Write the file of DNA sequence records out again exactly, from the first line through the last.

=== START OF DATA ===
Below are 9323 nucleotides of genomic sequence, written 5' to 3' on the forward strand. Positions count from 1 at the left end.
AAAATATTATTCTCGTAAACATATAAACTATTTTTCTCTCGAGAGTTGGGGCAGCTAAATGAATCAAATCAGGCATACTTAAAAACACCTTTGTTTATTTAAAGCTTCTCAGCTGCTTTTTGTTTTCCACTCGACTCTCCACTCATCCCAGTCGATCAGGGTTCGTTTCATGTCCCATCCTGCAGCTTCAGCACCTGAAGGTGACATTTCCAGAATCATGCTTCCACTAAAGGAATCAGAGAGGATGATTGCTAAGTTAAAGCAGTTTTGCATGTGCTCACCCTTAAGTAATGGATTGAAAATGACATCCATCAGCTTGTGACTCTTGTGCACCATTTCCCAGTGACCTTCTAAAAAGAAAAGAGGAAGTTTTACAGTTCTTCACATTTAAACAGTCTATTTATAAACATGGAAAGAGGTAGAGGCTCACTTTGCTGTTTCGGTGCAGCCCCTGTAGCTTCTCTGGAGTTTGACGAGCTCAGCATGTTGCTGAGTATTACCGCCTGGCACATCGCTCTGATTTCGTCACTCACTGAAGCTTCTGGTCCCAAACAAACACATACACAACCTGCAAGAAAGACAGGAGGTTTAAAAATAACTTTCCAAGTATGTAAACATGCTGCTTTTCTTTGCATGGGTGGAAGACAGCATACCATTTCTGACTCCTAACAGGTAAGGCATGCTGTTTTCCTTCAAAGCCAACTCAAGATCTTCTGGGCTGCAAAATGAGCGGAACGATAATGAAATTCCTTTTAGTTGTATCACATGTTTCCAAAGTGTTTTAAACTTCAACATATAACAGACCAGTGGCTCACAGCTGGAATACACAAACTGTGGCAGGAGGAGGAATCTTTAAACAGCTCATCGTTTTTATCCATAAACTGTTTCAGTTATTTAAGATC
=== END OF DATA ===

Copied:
Below are 9323 nucleotides of genomic sequence, written 5' to 3' on the forward strand. Positions count from 1 at the left end.
AAAATATTATTCTCGTAAACATATAAACTATTTTTCTCTCGAGAGTTGGGGCAGCTAAATGAATCAAATCAGGCATACTTAAAAACACCTTTGTTTATTTAAAGCTTCTCAGCTGCTTTTTGTTTTCCACTCGACTCTCCACTCATCCCAGTCGATCAGGGTTCGTTTCATGTCCCATCCTGCAGCTTCAGCACCTGAAGGTGACATTTCCAGAATCATGCTTCCACTAAAGGAATCAGAGAGGATGATTGCTAAGTTAAAGCAGTTTTGCATGTGCTCACCCTTAAGTAATGGATTGAAAATGACATCCATCAGCTTGTGACTCTTGTGCACCATTTCCCAGTGACCTTCTAAAAAGAAAAGAGGAAGTTTTACAGTTCTTCACATTTAAACAGTCTATTTATAAACATGGAAAGAGGTAGAGGCTCACTTTGCTGTTTCGGTGCAGCCCCTGTAGCTTCTCTGGAGTTTGACGAGCTCAGCATGTTGCTGAGTATTACCGCCTGGCACATCGCTCTGATTTCGTCACTCACTGAAGCTTCTGGTCCCAAACAAACACATACACAACCTGCAAGAAAGACAGGAGGTTTAAAAATAACTTTCCAAGTATGTAAACATGCTGCTTTTCTTTGCATGGGTGGAAGACAGCATACCATTTCTGACTCCTAACAGGTAAGGCATGCTGTTTTCCTTCAAAGCCAACTCAAGATCTTCTGGGCTGCAAAATGAGCGGAACGATAATGAAATTCCTTTTAGTTGTATCACATGTTTCCAAAGTGTTTTAAACTTCAACATATAACAGACCAGTGGCTCACAGCTGGAATACACAAACTGTGGCAGGAGGAGGAATCTTTAAACAGCTCATCGTTTTTATCCATAAACTGTTTCAGTTATTTAAGATC